Most attention the east African nation of Somalia gets from outsiders is for the dire situation of its citizens, who have been ravaged by famine and civil war.
Thanks to Facebook, the country's two Olympic athletes are gaining supporters from across the globe and bringing hope to the country in need. Fans from around the world are giving the Somali team virtual cheers, in the form of Facebook likes and shares, on the page I AM A STAR for Somalia. People from more than 80 countries, from Peru to Turkey, have liked the page so far.
So far, the page has received more than 27,000 likes and individual posts have received hundreds more. The American Refugee Committee, who is spearheading the campaign, will receive a donation from Somali telecom company Hormuud for $50,000 once the page hits 50,000 new posts, shares and likes, which the non-profit will use toward relief. According to the ARC, more than 2.5 million Somalis are in urgent need of humanitarian aid.
"The two Olympians have lived their entire lives in a wartorn country, and now for the first time, they can actually be in a peaceful country," Brett Hines, an American Refugee Committee correspondent following the team in London told Mashable. "It's such as incredible Olympics story of overcoming obstacles. I think it's really admirable and fun to encourage people on the net to watch Somalia, and to help them help their country."
Zamzam Mohamud Farah, 20, and Mohamed Hassan Mohamed, 19, the two Olympic runners who competed on Friday, trained for the games on a dirt track in Mogadishu, receiving essentially no investment and facing death threats for their participation in the Games. The two now share stories to the Somali team's Facebook page.
“It is so kind of people around the globe who don’t have any connection to Somalia to put energy and money to help us,” Zamzam says. “I was really surprised to hear it. Now, I feel that I’m not alone. I never imagined that people in places like Malaysia or Taiwan are thinking about Somali people. I used to hear that the world had forgotten us.”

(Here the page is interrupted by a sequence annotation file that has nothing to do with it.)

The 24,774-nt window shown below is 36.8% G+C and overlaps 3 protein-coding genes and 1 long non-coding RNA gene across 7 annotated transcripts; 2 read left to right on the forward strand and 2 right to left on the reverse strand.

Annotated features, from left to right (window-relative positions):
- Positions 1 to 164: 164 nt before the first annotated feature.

The ARC's relief efforts in Somalia include providing food, clean water and medical care for the families living in displaced persons camps. The Committee sees improvements in the capital city — people who fled are returning, new construction is booming and businesses are reopening.
"For these two Olympians who don't usually have access to the Internet, the idea that they can connect with fans in Mexico and Malaysia and Norway is a big deal," Hines says. "I'm helping them wrap their brains around what they want to acomplish and share their story of what London has been like."
The campaign has an offline component as well — ARC volunteers in Minnesota, home of North America's largest Somali community, are looping together "rings of hope" in the form of a paper chain.
In addition to updates on the Olympians, Facebook supporters from around the world are privy to updates from the ARC about the situation in Somalia, providing a gateway for cultural exchange and global citizenship. How should the Olympics continue to foster international learning and support?